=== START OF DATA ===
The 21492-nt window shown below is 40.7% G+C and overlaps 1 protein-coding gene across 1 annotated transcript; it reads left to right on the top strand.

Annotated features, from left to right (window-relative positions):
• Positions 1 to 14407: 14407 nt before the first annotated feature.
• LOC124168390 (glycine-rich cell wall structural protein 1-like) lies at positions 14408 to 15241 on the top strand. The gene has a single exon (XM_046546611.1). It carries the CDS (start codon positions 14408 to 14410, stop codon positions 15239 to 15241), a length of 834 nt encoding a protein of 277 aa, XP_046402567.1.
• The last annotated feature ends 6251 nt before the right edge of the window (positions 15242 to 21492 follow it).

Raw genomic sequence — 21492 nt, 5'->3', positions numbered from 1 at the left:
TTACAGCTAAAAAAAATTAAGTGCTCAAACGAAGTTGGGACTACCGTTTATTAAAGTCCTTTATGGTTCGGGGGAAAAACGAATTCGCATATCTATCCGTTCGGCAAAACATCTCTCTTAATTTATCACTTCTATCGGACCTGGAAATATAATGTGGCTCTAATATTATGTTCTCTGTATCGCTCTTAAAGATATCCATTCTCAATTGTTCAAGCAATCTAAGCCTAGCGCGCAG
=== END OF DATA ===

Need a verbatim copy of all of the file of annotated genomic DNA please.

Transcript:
The 21492-nt window shown below is 40.7% G+C and overlaps 1 protein-coding gene across 1 annotated transcript; it reads left to right on the top strand.

Annotated features, from left to right (window-relative positions):
• Positions 1 to 14407: 14407 nt before the first annotated feature.
• LOC124168390 (glycine-rich cell wall structural protein 1-like) lies at positions 14408 to 15241 on the top strand. The gene has a single exon (XM_046546611.1). It carries the CDS (start codon positions 14408 to 14410, stop codon positions 15239 to 15241), a length of 834 nt encoding a protein of 277 aa, XP_046402567.1.
• The last annotated feature ends 6251 nt before the right edge of the window (positions 15242 to 21492 follow it).

Raw genomic sequence — 21492 nt, 5'->3', positions numbered from 1 at the left:
TTACAGCTAAAAAAAATTAAGTGCTCAAACGAAGTTGGGACTACCGTTTATTAAAGTCCTTTATGGTTCGGGGGAAAAACGAATTCGCATATCTATCCGTTCGGCAAAACATCTCTCTTAATTTATCACTTCTATCGGACCTGGAAATATAATGTGGCTCTAATATTATGTTCTCTGTATCGCTCTTAAAGATATCCATTCTCAATTGTTCAAGCAATCTAAGCCTAGCGCGCAG